India has confirmed bilateral accords with the United States and France that will enable airlines of these countries to run international flights -- from July 17. Civil Aviation Minister Hardeep Singh Puri apprised on Thursday that arrangements alike with the UK and Germany are being worked out too. "Till international civil aviation can reclaim its pre-COVID numbers, I think the answer lies in bilateral air bubbles which will carry a possible number of people but under defined conditions as countries are still imposing entry restrictions including India," the minister stated at a news conference.
He added, "We are at a very advance stage of negotiations with at least three countries - France, US and Germany for air bubble. Air France will be operating 28 flights from Delhi, Mumbai and Bengaluru to Paris between July 18 and August 1."
Puri declared American carrier United Airlines will operate 18 flights between the US and India from July 17 to July 31 and Air France will operate 28 flights between Mumbai, Delhi, Bengaluru and Paris from July 18 to August 1.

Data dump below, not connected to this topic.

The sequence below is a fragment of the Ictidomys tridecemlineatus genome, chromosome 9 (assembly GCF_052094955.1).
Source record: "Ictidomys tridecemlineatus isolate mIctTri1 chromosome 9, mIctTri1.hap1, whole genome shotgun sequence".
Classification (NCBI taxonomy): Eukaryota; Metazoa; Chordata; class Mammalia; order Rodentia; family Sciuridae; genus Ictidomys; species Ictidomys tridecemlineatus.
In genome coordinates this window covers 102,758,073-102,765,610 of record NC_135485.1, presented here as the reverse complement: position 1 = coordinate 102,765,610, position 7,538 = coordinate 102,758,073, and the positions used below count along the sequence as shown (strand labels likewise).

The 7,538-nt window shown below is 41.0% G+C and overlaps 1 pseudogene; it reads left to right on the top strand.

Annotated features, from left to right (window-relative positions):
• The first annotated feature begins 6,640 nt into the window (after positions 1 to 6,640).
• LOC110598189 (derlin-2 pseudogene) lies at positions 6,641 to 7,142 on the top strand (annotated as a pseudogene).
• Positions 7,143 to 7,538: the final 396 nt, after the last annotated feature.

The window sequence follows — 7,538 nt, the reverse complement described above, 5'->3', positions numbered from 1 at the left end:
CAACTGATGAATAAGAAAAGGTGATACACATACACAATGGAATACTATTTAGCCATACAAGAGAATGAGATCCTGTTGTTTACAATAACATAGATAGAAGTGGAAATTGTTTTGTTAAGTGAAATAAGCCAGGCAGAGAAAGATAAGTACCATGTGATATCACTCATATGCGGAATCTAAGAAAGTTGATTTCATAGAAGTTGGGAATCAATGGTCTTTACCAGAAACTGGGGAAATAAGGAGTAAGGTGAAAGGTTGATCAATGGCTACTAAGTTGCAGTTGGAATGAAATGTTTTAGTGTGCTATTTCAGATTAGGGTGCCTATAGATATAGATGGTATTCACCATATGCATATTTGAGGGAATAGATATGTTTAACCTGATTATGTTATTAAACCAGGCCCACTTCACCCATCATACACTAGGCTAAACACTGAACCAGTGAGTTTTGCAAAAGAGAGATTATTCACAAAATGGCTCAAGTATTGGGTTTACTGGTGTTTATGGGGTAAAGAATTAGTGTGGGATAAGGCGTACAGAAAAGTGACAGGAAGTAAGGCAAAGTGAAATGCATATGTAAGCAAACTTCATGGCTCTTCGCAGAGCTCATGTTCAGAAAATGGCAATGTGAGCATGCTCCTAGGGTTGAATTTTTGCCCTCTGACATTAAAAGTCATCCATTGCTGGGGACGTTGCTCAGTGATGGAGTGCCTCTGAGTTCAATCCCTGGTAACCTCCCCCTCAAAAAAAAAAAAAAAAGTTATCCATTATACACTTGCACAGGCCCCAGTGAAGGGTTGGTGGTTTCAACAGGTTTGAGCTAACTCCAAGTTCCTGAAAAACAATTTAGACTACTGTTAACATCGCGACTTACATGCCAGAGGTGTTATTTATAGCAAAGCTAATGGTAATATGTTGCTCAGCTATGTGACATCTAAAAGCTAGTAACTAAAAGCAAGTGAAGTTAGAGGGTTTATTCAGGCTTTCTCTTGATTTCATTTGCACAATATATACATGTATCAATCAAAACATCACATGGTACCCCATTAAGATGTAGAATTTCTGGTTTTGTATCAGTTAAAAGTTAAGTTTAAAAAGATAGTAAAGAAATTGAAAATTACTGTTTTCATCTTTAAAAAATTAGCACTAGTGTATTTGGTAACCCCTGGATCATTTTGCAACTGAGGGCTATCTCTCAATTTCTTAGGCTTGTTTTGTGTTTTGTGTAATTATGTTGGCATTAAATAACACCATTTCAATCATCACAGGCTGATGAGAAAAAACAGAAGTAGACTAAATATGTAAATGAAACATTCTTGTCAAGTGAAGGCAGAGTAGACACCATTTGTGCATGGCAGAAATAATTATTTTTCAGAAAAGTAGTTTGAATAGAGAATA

Furthermore, United Airlines will operate a daily flight between Newark and Delhi and a thrice-a-week flight between San Francisco and Delhi.
From India, Air India will be conducting flights to France and the US under these bubbles.
The decision comes weeks after the US threatened to take action, accusing India of "unlawful and discriminatory practices" for operating exclusive paid flights under its "Vande Bharat Mission" to bring back Indians from other nations.
Listed international passenger flights have been halted in India since March 23 due to the COVID-19 pandemic. The government reopened scheduled domestic passenger flights on May 25.
"We are assuming that by the time Diwali comes this year, we would have 55-60 per cent of pre-COVID domestic flights operating in India," Puri said.